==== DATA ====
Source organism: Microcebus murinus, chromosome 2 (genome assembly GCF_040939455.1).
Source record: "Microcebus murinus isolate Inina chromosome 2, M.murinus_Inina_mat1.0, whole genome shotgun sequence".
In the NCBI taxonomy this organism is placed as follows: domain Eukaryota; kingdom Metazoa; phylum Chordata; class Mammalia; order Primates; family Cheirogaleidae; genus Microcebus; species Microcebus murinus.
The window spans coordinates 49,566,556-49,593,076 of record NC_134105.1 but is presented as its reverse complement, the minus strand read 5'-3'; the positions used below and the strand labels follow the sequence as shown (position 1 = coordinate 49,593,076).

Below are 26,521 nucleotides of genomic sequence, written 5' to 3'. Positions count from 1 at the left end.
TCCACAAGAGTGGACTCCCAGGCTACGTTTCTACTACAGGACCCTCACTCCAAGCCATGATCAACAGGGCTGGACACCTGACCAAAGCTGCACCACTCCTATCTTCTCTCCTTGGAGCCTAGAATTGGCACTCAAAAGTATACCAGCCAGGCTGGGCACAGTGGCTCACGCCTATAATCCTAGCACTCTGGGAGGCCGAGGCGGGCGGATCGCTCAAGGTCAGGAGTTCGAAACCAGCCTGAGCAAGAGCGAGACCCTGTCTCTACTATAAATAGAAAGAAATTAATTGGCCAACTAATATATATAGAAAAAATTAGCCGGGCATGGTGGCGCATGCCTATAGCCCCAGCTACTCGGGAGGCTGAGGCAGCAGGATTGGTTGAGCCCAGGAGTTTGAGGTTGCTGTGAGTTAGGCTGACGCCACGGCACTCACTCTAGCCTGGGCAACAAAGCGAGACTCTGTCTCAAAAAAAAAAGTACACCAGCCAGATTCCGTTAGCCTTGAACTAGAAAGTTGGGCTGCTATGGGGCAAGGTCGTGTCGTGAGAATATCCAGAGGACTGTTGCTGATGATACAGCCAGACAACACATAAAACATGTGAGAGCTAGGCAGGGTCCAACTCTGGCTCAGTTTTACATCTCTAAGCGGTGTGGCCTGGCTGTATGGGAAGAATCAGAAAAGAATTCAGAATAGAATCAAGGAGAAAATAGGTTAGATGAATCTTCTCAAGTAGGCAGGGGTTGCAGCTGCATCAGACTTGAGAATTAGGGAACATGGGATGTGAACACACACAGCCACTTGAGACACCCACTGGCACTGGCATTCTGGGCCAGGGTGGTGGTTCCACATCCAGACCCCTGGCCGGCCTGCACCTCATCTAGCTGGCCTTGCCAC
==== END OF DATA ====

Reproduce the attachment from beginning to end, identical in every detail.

Source organism: Microcebus murinus, chromosome 2 (genome assembly GCF_040939455.1).
Source record: "Microcebus murinus isolate Inina chromosome 2, M.murinus_Inina_mat1.0, whole genome shotgun sequence".
In the NCBI taxonomy this organism is placed as follows: domain Eukaryota; kingdom Metazoa; phylum Chordata; class Mammalia; order Primates; family Cheirogaleidae; genus Microcebus; species Microcebus murinus.
The window spans coordinates 49,566,556-49,593,076 of record NC_134105.1 but is presented as its reverse complement, the minus strand read 5'-3'; the positions used below and the strand labels follow the sequence as shown (position 1 = coordinate 49,593,076).

Below are 26,521 nucleotides of genomic sequence, written 5' to 3'. Positions count from 1 at the left end.
TCCACAAGAGTGGACTCCCAGGCTACGTTTCTACTACAGGACCCTCACTCCAAGCCATGATCAACAGGGCTGGACACCTGACCAAAGCTGCACCACTCCTATCTTCTCTCCTTGGAGCCTAGAATTGGCACTCAAAAGTATACCAGCCAGGCTGGGCACAGTGGCTCACGCCTATAATCCTAGCACTCTGGGAGGCCGAGGCGGGCGGATCGCTCAAGGTCAGGAGTTCGAAACCAGCCTGAGCAAGAGCGAGACCCTGTCTCTACTATAAATAGAAAGAAATTAATTGGCCAACTAATATATATAGAAAAAATTAGCCGGGCATGGTGGCGCATGCCTATAGCCCCAGCTACTCGGGAGGCTGAGGCAGCAGGATTGGTTGAGCCCAGGAGTTTGAGGTTGCTGTGAGTTAGGCTGACGCCACGGCACTCACTCTAGCCTGGGCAACAAAGCGAGACTCTGTCTCAAAAAAAAAAGTACACCAGCCAGATTCCGTTAGCCTTGAACTAGAAAGTTGGGCTGCTATGGGGCAAGGTCGTGTCGTGAGAATATCCAGAGGACTGTTGCTGATGATACAGCCAGACAACACATAAAACATGTGAGAGCTAGGCAGGGTCCAACTCTGGCTCAGTTTTACATCTCTAAGCGGTGTGGCCTGGCTGTATGGGAAGAATCAGAAAAGAATTCAGAATAGAATCAAGGAGAAAATAGGTTAGATGAATCTTCTCAAGTAGGCAGGGGTTGCAGCTGCATCAGACTTGAGAATTAGGGAACATGGGATGTGAACACACACAGCCACTTGAGACACCCACTGGCACTGGCATTCTGGGCCAGGGTGGTGGTTCCACATCCAGACCCCTGGCCGGCCTGCACCTCATCTAGCTGGCCTTGCCAC